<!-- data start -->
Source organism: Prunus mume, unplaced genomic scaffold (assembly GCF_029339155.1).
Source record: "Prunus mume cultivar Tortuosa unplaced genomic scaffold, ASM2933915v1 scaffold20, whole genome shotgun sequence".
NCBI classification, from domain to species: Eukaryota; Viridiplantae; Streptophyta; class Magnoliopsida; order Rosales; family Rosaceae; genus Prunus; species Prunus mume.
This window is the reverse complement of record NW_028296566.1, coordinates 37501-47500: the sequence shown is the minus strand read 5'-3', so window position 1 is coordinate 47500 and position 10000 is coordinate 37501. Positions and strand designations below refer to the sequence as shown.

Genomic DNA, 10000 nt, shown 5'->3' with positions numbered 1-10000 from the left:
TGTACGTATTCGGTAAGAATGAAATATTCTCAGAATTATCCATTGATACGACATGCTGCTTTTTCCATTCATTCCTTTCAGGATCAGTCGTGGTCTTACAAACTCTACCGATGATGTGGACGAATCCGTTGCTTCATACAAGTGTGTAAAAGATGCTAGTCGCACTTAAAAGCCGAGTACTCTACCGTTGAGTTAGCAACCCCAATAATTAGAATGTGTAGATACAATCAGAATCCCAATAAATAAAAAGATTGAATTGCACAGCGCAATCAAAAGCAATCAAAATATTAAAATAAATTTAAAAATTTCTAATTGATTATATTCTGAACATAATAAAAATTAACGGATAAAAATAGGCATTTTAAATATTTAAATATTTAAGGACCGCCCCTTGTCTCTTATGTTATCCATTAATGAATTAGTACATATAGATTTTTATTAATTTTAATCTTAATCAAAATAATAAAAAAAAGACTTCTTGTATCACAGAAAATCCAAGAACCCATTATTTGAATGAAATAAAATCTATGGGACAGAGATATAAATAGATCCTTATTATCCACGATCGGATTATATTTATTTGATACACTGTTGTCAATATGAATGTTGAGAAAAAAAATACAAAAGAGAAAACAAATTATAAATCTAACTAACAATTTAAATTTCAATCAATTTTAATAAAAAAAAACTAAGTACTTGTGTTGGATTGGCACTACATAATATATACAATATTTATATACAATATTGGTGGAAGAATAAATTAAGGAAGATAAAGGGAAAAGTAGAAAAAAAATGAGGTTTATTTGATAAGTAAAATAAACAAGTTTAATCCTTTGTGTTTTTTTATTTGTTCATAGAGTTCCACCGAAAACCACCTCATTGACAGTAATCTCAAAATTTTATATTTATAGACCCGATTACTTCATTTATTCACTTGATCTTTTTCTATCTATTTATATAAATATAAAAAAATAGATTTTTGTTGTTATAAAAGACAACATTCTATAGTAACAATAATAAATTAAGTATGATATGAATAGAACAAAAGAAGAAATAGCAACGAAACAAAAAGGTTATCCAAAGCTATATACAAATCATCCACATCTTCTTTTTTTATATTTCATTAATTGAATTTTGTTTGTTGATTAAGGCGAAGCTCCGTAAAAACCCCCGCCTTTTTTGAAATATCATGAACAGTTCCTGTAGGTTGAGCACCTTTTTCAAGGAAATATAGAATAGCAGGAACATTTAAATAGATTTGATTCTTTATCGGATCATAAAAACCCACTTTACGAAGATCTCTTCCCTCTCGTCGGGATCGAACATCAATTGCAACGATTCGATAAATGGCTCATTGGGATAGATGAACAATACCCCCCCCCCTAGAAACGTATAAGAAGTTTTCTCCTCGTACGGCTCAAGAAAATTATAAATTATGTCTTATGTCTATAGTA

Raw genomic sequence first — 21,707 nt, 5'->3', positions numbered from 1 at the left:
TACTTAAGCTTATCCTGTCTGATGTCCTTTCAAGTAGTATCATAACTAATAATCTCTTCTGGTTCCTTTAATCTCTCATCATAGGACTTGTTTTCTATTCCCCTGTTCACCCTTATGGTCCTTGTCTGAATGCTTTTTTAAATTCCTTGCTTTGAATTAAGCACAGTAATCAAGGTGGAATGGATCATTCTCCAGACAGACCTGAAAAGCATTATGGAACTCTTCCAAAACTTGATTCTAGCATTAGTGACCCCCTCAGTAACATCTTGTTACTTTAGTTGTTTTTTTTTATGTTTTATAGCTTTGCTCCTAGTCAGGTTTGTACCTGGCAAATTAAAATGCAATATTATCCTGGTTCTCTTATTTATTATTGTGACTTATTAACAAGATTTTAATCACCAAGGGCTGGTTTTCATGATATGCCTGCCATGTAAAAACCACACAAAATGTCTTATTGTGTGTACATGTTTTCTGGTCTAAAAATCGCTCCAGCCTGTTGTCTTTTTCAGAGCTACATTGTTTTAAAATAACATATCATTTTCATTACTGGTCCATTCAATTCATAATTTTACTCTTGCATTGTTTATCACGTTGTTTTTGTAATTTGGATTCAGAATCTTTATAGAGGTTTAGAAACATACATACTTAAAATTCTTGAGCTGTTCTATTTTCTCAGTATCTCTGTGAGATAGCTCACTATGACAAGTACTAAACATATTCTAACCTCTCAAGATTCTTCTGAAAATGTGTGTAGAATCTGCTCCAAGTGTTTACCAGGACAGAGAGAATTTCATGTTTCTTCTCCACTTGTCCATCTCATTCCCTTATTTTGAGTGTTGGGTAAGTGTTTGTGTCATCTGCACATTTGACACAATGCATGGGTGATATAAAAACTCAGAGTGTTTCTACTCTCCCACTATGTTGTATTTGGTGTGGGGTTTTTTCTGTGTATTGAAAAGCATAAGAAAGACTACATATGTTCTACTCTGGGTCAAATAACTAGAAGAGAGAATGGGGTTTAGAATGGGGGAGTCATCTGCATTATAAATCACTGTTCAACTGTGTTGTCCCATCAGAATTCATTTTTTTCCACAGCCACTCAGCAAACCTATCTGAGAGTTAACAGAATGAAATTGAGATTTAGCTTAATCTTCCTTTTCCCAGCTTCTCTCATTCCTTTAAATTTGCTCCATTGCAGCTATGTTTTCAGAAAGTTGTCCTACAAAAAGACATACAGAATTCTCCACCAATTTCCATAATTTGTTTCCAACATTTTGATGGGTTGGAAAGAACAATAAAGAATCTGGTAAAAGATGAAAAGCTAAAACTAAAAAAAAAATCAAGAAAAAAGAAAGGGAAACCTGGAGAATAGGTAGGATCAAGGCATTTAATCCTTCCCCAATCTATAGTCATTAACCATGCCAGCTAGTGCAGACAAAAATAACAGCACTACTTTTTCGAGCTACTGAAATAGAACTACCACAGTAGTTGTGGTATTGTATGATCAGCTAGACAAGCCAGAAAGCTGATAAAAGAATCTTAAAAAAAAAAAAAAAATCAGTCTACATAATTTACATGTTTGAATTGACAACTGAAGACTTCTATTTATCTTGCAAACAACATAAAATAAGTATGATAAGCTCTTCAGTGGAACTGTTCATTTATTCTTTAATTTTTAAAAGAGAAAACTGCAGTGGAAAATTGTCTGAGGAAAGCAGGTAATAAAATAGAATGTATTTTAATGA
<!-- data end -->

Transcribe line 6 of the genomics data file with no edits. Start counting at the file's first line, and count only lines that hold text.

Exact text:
TGTACGTATTCGGTAAGAATGAAATATTCTCAGAATTATCCATTGATACGACATGCTGCTTTTTCCATTCATTCCTTTCAGGATCAGTCGTGGTCTTACAAACTCTACCGATGATGTGGACGAATCCGTTGCTTCATACAAGTGTGTAAAAGATGCTAGTCGCACTTAAAAGCCGAGTACTCTACCGTTGAGTTAGCAACCCCAATAATTAGAATGTGTAGATACAATCAGAATCCCAATAAATAAAAAGATTGAATTGCACAGCGCAATCAAAAGCAATCAAAATATTAAAATAAATTTAAAAATTTCTAATTGATTATATTCTGAACATAATAAAAATTAACGGATAAAAATAGGCATTTTAAATATTTAAATATTTAAGGACCGCCCCTTGTCTCTTATGTTATCCATTAATGAATTAGTACATATAGATTTTTATTAATTTTAATCTTAATCAAAATAATAAAAAAAAGACTTCTTGTATCACAGAAAATCCAAGAACCCATTATTTGAATGAAATAAAATCTATGGGACAGAGATATAAATAGATCCTTATTATCCACGATCGGATTATATTTATTTGATACACTGTTGTCAATATGAATGTTGAGAAAAAAAATACAAAAGAGAAAACAAATTATAAATCTAACTAACAATTTAAATTTCAATCAATTTTAATAAAAAAAAACTAAGTACTTGTGTTGGATTGGCACTACATAATATATACAATATTTATATACAATATTGGTGGAAGAATAAATTAAGGAAGATAAAGGGAAAAGTAGAAAAAAAATGAGGTTTATTTGATAAGTAAAATAAACAAGTTTAATCCTTTGTGTTTTTTTATTTGTTCATAGAGTTCCACCGAAAACCACCTCATTGACAGTAATCTCAAAATTTTATATTTATAGACCCGATTACTTCATTTATTCACTTGATCTTTTTCTATCTATTTATATAAATATAAAAAAATAGATTTTTGTTGTTATAAAAGACAACATTCTATAGTAACAATAATAAATTAAGTATGATATGAATAGAACAAAAGAAGAAATAGCAACGAAACAAAAAGGTTATCCAAAGCTATATACAAATCATCCACATCTTCTTTTTTTATATTTCATTAATTGAATTTTGTTTGTTGATTAAGGCGAAGCTCCGTAAAAACCCCCGCCTTTTTTGAAATATCATGAACAGTTCCTGTAGGTTGAGCACCTTTTTCAAGGAAATATAGAATAGCAGGAACATTTAAATAGATTTGATTCTTTATCGGATCATAAAAACCCACTTTACGAAGATCTCTTCCCTCTCGTCGGGATCGAACATCAATTGCAACGATTCGATAAATGGCTCATTGGGATAGATGAACAATACCCCCCCCCCTAGAAACGTATAAGAAGTTTTCTCCTCGTACGGCTCAAGAAAATTATAAATTATGTCTTATGTCTATAGTA